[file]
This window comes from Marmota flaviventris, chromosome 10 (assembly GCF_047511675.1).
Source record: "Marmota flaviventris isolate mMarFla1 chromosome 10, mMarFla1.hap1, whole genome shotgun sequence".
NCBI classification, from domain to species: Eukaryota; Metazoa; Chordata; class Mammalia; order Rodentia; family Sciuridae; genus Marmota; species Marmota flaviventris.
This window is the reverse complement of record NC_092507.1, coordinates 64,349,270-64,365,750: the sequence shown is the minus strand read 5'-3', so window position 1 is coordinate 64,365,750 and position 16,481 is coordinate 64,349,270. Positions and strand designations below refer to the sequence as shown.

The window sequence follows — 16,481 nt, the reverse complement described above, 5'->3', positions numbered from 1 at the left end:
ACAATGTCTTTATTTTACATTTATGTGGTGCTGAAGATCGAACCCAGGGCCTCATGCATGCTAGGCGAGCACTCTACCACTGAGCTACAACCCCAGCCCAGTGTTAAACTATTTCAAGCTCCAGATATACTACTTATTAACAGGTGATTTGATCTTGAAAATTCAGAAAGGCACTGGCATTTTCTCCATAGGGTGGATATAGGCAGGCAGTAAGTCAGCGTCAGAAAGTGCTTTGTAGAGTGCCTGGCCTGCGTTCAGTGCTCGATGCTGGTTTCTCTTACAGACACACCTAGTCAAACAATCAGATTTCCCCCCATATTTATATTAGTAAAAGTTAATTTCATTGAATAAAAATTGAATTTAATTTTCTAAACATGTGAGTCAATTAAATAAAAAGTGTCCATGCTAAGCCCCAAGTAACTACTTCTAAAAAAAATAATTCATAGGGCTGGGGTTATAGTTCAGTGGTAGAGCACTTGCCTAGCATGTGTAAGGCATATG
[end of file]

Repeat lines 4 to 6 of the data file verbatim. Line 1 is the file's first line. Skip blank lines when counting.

This window is the reverse complement of record NC_092507.1, coordinates 64,349,270-64,365,750: the sequence shown is the minus strand read 5'-3', so window position 1 is coordinate 64,365,750 and position 16,481 is coordinate 64,349,270. Positions and strand designations below refer to the sequence as shown.

The window sequence follows — 16,481 nt, the reverse complement described above, 5'->3', positions numbered from 1 at the left end:
ACAATGTCTTTATTTTACATTTATGTGGTGCTGAAGATCGAACCCAGGGCCTCATGCATGCTAGGCGAGCACTCTACCACTGAGCTACAACCCCAGCCCAGTGTTAAACTATTTCAAGCTCCAGATATACTACTTATTAACAGGTGATTTGATCTTGAAAATTCAGAAAGGCACTGGCATTTTCTCCATAGGGTGGATATAGGCAGGCAGTAAGTCAGCGTCAGAAAGTGCTTTGTAGAGTGCCTGGCCTGCGTTCAGTGCTCGATGCTGGTTTCTCTTACAGACACACCTAGTCAAACAATCAGATTTCCCCCCATATTTATATTAGTAAAAGTTAATTTCATTGAATAAAAATTGAATTTAATTTTCTAAACATGTGAGTCAATTAAATAAAAAGTGTCCATGCTAAGCCCCAAGTAACTACTTCTAAAAAAAATAATTCATAGGGCTGGGGTTATAGTTCAGTGGTAGAGCACTTGCCTAGCATGTGTAAGGCATATG